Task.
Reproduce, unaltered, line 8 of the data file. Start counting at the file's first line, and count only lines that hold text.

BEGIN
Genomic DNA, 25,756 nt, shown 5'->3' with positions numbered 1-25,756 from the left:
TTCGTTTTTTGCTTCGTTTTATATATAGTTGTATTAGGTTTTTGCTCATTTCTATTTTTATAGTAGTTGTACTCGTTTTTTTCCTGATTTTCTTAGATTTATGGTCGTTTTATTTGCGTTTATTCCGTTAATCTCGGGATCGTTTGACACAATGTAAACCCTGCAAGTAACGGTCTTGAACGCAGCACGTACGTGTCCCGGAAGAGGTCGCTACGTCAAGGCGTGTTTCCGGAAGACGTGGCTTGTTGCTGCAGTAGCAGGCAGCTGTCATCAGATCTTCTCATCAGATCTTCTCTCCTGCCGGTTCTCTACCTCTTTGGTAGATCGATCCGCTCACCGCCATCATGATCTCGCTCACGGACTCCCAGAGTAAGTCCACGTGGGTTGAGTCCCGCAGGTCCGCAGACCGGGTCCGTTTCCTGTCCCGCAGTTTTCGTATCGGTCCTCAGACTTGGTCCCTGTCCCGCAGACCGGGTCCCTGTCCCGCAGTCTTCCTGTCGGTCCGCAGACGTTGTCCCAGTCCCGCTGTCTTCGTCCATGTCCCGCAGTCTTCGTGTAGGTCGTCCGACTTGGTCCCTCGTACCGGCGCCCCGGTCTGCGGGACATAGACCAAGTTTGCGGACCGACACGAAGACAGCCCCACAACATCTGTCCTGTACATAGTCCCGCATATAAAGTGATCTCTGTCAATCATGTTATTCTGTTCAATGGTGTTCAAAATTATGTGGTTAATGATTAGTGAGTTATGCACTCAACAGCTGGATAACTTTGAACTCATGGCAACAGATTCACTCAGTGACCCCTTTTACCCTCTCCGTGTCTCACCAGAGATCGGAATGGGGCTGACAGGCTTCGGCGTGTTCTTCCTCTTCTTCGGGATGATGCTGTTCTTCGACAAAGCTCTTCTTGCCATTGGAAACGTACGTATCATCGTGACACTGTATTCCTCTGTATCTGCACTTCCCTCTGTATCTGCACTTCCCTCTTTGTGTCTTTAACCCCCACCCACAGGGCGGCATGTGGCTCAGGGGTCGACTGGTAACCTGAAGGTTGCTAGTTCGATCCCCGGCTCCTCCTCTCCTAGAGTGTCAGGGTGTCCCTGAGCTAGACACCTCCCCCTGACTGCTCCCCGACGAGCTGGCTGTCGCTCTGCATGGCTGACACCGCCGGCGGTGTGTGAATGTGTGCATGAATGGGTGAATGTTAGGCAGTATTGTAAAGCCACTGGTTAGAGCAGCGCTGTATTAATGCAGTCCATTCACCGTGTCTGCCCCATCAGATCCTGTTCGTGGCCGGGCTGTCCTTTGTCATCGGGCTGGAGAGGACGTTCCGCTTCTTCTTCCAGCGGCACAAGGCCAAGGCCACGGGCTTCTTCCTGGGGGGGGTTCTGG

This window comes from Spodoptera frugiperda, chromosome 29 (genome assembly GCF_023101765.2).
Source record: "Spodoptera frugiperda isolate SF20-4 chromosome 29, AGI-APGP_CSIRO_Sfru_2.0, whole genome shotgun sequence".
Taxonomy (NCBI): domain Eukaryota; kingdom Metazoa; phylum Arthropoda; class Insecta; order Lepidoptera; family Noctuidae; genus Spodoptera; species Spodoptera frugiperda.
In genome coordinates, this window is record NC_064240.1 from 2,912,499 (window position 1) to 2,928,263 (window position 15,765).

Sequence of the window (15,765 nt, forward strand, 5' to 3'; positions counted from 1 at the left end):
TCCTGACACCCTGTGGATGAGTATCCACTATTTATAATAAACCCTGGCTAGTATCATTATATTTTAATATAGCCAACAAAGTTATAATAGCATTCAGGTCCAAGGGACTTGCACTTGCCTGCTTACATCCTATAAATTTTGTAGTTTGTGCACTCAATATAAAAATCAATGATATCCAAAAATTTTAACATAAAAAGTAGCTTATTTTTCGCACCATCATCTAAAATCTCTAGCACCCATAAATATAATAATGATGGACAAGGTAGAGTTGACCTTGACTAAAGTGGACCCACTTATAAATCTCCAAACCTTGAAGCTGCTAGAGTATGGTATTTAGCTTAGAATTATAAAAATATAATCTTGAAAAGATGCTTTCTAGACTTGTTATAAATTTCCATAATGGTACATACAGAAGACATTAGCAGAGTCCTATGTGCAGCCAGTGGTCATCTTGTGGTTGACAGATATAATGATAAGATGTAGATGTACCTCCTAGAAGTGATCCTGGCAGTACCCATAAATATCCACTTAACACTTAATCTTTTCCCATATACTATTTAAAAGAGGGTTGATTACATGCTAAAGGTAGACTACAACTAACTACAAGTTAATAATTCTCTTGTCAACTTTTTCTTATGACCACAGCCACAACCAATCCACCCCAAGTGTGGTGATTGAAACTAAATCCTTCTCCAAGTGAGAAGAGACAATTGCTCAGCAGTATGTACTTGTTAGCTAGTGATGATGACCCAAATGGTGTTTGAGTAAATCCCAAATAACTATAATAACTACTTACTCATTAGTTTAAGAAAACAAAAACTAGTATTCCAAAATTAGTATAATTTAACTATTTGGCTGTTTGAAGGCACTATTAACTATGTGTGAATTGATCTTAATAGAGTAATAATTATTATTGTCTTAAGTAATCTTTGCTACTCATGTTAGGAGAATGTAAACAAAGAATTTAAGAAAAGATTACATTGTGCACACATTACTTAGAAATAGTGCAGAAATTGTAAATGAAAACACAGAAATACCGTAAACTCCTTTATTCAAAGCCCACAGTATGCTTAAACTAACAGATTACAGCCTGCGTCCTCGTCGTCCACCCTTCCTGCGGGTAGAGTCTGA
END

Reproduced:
TCCTGACACCCTGTGGATGAGTATCCACTATTTATAATAAACCCTGGCTAGTATCATTATATTTTAATATAGCCAACAAAGTTATAATAGCATTCAGGTCCAAGGGACTTGCACTTGCCTGCTTACATCCTATAAATTTTGTAGTTTGTGCACTCAATATAAAAATCAATGATATCCAAAAATTTTAACATAAAAAGTAGCTTATTTTTCGCACCATCATCTAAAATCTCTAGCACCCATAAATATAATAATGATGGACAAGGTAGAGTTGACCTTGACTAAAGTGGACCCACTTATAAATCTCCAAACCTTGAAGCTGCTAGAGTATGGTATTTAGCTTAGAATTATAAAAATATAATCTTGAAAAGATGCTTTCTAGACTTGTTATAAATTTCCATAATGGTACATACAGAAGACATTAGCAGAGTCCTATGTGCAGCCAGTGGTCATCTTGTGGTTGACAGATATAATGATAAGATGTAGATGTACCTCCTAGAAGTGATCCTGGCAGTACCCATAAATATCCACTTAACACTTAATCTTTTCCCATATACTATTTAAAAGAGGGTTGATTACATGCTAAAGGTAGACTACAACTAACTACAAGTTAATAATTCTCTTGTCAACTTTTTCTTATGACCACAGCCACAACCAATCCACCCCAAGTGTGGTGATTGAAACTAAATCCTTCTCCAAGTGAGAAGAGACAATTGCTCAGCAGTATGTACTTGTTAGCTAGTGATGATGACCCAAATGGTGTTTGAGTAAATCCCAAATAACTATAATAACTACTTACTCATTAGTTTAAGAAAACAAAAACTAGTATTCCAAAATTAGTATAATTTAACTATTTGGCTGTTTGAAGGCACTATTAACTATGTGTGAATTGATCTTAATAGAGTAATAATTATTATTGTCTTAAGTAATCTTTGCTACTCATGTTAGGAGAATGTAAACAAAGAATTTAAGAAAAGATTACATTGTGCACACATTACTTAGAAATAGTGCAGAAATTGTAAATGAAAACACAGAAATACCGTAAACTCCTTTATTCAAAGCCCACAGTATGCTTAAACTAACAGATTACAGCCTGCGTCCTCGTCGTCCACCCTTCCTGCGGGTAGAGTCTGA